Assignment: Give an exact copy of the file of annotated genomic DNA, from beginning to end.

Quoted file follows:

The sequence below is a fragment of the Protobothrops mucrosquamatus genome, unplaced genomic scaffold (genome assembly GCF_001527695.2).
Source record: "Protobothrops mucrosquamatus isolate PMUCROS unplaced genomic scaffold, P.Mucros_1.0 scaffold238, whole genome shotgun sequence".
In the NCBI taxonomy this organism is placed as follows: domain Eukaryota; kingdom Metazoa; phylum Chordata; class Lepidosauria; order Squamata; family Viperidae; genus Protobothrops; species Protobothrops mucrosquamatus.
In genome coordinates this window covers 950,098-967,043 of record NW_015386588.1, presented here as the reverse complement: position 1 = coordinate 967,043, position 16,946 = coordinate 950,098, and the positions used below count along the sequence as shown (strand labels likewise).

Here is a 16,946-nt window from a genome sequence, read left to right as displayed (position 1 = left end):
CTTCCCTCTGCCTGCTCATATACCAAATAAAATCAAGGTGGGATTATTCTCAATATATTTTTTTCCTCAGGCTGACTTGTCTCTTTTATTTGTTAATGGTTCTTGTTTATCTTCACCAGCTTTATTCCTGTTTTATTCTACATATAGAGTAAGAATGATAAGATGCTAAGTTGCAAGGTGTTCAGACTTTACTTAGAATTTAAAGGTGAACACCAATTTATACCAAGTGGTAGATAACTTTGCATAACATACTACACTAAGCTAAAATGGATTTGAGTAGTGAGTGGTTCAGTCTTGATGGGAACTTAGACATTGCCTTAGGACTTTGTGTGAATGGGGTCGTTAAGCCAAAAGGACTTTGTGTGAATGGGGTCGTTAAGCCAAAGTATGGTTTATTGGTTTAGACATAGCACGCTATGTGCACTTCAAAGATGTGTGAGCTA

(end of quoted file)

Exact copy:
The sequence below is a fragment of the Protobothrops mucrosquamatus genome, unplaced genomic scaffold (genome assembly GCF_001527695.2).
Source record: "Protobothrops mucrosquamatus isolate PMUCROS unplaced genomic scaffold, P.Mucros_1.0 scaffold238, whole genome shotgun sequence".
In the NCBI taxonomy this organism is placed as follows: domain Eukaryota; kingdom Metazoa; phylum Chordata; class Lepidosauria; order Squamata; family Viperidae; genus Protobothrops; species Protobothrops mucrosquamatus.
In genome coordinates this window covers 950,098-967,043 of record NW_015386588.1, presented here as the reverse complement: position 1 = coordinate 967,043, position 16,946 = coordinate 950,098, and the positions used below count along the sequence as shown (strand labels likewise).

Here is a 16,946-nt window from a genome sequence, read left to right as displayed (position 1 = left end):
CTTCCCTCTGCCTGCTCATATACCAAATAAAATCAAGGTGGGATTATTCTCAATATATTTTTTTCCTCAGGCTGACTTGTCTCTTTTATTTGTTAATGGTTCTTGTTTATCTTCACCAGCTTTATTCCTGTTTTATTCTACATATAGAGTAAGAATGATAAGATGCTAAGTTGCAAGGTGTTCAGACTTTACTTAGAATTTAAAGGTGAACACCAATTTATACCAAGTGGTAGATAACTTTGCATAACATACTACACTAAGCTAAAATGGATTTGAGTAGTGAGTGGTTCAGTCTTGATGGGAACTTAGACATTGCCTTAGGACTTTGTGTGAATGGGGTCGTTAAGCCAAAAGGACTTTGTGTGAATGGGGTCGTTAAGCCAAAGTATGGTTTATTGGTTTAGACATAGCACGCTATGTGCACTTCAAAGATGTGTGAGCTA